Tony Blair warns of Muslim Brotherhood threat in West

Former British Prime Minister Tony Blair. (AP)
Updated 30 July 2017
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Tony Blair warns of Muslim Brotherhood threat in West

LONDON: Former British Prime Minister Tony Blair has warned that a new wave of religious intolerance is originating in the West, where groups like the Muslim Brotherhood operate freely, proving a threat back in the Arab world.
The former Labour Party leader, who led the country for a decade from 1997, made the remarks in a wide-ranging interview with Asharq Al-Awsat and Majalla magazine, sister publications of Arab News.
“The reason why I was opposed, for example, to Western policy at the time over Egypt and the Muslim Brotherhood, was because it was so obvious to me that if we ended up supporting the Muslim Brotherhood in Egypt, we’d end up supporting a regime that was going to be profoundly intolerant, and quite apart from taking Egypt backwards, would end up as a significant security threat to us, never mind to Egypt or the region.”
The former politician, who now runs the Tony Blair Institute for Global Change, said that it was important for the Western governments to see Islamist ideology as “regressive” and as a totalitarian way of looking at the world.
“It’s the same if you do it to any religion – the Christian religion, Jewish religion, Hindu religion and indeed there are people who do it within each of those religions. You end up politicizing religion in that way, you end up doing damage to the future. And you end up excluding people.”
“The 20th century had these political ideologies, and the 21st century has these religious ideologies – whether religious or political they’re both totalitarian in nature. Therefore they are essentially regressive and reactionary.”
He said there was also a sense that part of the intolerance emerging in the world emanates from some quarters of the West rather than the Arab World.
“What we have done — and the UK is a good example of this, as I know from battles I had as prime minister — is that our societies are very tolerant, and very open, but unfortunately sometimes what’s happened is we’ve allowed these groups to come in and abuse that hospitality.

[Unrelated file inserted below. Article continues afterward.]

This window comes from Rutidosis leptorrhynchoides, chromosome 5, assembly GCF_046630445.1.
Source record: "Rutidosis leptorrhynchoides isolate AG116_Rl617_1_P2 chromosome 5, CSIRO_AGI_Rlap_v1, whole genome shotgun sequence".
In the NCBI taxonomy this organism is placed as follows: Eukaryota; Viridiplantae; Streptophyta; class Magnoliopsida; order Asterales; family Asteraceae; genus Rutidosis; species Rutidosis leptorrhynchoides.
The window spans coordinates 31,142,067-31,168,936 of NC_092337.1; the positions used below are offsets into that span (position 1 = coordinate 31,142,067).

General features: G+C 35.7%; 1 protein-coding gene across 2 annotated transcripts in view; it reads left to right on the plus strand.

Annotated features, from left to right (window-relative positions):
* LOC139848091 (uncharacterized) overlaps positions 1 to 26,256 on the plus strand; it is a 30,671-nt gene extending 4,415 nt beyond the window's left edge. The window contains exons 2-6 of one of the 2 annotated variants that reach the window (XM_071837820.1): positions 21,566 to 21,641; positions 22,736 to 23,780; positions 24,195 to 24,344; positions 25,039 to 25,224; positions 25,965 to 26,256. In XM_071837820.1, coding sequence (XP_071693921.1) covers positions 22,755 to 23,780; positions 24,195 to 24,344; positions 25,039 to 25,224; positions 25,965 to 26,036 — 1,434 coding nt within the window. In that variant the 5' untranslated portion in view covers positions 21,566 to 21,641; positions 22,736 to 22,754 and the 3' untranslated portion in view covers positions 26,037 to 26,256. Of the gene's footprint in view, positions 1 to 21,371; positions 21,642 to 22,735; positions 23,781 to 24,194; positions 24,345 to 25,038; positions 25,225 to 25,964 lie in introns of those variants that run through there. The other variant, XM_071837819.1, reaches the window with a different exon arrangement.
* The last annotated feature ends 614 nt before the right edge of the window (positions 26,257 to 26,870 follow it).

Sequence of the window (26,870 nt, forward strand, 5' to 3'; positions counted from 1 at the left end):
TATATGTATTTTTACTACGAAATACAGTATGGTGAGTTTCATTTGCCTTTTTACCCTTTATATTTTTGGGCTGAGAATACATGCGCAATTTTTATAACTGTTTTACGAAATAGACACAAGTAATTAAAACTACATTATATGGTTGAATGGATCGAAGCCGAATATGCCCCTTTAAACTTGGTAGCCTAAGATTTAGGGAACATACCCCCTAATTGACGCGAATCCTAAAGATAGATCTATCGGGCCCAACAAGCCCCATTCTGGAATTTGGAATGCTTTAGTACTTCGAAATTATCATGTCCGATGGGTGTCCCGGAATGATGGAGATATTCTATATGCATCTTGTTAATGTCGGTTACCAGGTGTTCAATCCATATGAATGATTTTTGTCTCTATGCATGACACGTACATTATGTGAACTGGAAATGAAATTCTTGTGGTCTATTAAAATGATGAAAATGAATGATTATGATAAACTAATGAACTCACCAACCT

“And so you actually have pockets of extremism in the West now which can play themselves back into the region. The answer is the same: be intolerant of intolerance. We will have to take steps in the West to confront this in time.”
He said that while it was important to act against people using violence, it was also important to confront the ideology of extremism.
“There is still in the US, Britain, and Europe a reluctance to do this,” Blair said.


Indian air force planes collide in air show rehearsal, one pilot dead

Updated 54 min 1 sec ago
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Indian air force planes collide in air show rehearsal, one pilot dead

  • The crash happened next to Yelahanka Air Force Base
  • Another crash earlier this month killed two pilots in Bengaluru

BENGALURU: Two Indian Air Force planes collided in mid-air in the southern state of Karnataka on Tuesday while rehearsing an aerobatic show, killing one pilot and injuring two others, a senior police official said.
“One Indian Air Force pilot has unfortunately lost his life. Two others were injured and shifted to hospital, but are said to be out of danger,” said M.N. Reddi, director general of police in Karnataka.
The defense ministry confirmed that two Hawk aircraft of the Surya Kiran Aerobatic Display Team had crashed near the Yelahanka Air Force Base.
The aerobatic team was scheduled to perform at Aero India 2019, a five-day airshow expected to draw nearly 500 Indian and foreign aviation firms and defense contractors.
It was the second deadly accident involving Indian Air Force aircraft this month. A Mirage 2000 trainer crashed in the southern city of Bengaluru on Feb. 1, killing two pilots.